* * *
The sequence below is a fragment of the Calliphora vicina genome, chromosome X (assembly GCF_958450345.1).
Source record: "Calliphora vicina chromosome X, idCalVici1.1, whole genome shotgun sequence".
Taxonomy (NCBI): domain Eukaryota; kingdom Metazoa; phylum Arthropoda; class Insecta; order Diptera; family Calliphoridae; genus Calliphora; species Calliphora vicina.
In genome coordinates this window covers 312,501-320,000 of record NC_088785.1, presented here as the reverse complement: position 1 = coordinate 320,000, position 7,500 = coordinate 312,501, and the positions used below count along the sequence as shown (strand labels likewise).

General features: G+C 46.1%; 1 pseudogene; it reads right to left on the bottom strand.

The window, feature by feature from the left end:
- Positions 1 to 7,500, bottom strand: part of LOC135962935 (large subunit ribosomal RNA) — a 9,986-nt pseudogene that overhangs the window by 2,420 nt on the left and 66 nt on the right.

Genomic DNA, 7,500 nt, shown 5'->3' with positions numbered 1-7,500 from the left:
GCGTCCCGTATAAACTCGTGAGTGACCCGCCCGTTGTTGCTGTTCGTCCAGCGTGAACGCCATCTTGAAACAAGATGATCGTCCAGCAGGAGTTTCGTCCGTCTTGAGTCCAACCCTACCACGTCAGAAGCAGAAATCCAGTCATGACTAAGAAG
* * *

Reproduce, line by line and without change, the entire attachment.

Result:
The sequence below is a fragment of the Calliphora vicina genome, chromosome X (assembly GCF_958450345.1).
Source record: "Calliphora vicina chromosome X, idCalVici1.1, whole genome shotgun sequence".
Taxonomy (NCBI): domain Eukaryota; kingdom Metazoa; phylum Arthropoda; class Insecta; order Diptera; family Calliphoridae; genus Calliphora; species Calliphora vicina.
In genome coordinates this window covers 312,501-320,000 of record NC_088785.1, presented here as the reverse complement: position 1 = coordinate 320,000, position 7,500 = coordinate 312,501, and the positions used below count along the sequence as shown (strand labels likewise).

General features: G+C 46.1%; 1 pseudogene; it reads right to left on the bottom strand.

The window, feature by feature from the left end:
- Positions 1 to 7,500, bottom strand: part of LOC135962935 (large subunit ribosomal RNA) — a 9,986-nt pseudogene that overhangs the window by 2,420 nt on the left and 66 nt on the right.

Genomic DNA, 7,500 nt, shown 5'->3' with positions numbered 1-7,500 from the left:
GCGTCCCGTATAAACTCGTGAGTGACCCGCCCGTTGTTGCTGTTCGTCCAGCGTGAACGCCATCTTGAAACAAGATGATCGTCCAGCAGGAGTTTCGTCCGTCTTGAGTCCAACCCTACCACGTCAGAAGCAGAAATCCAGTCATGACTAAGAAG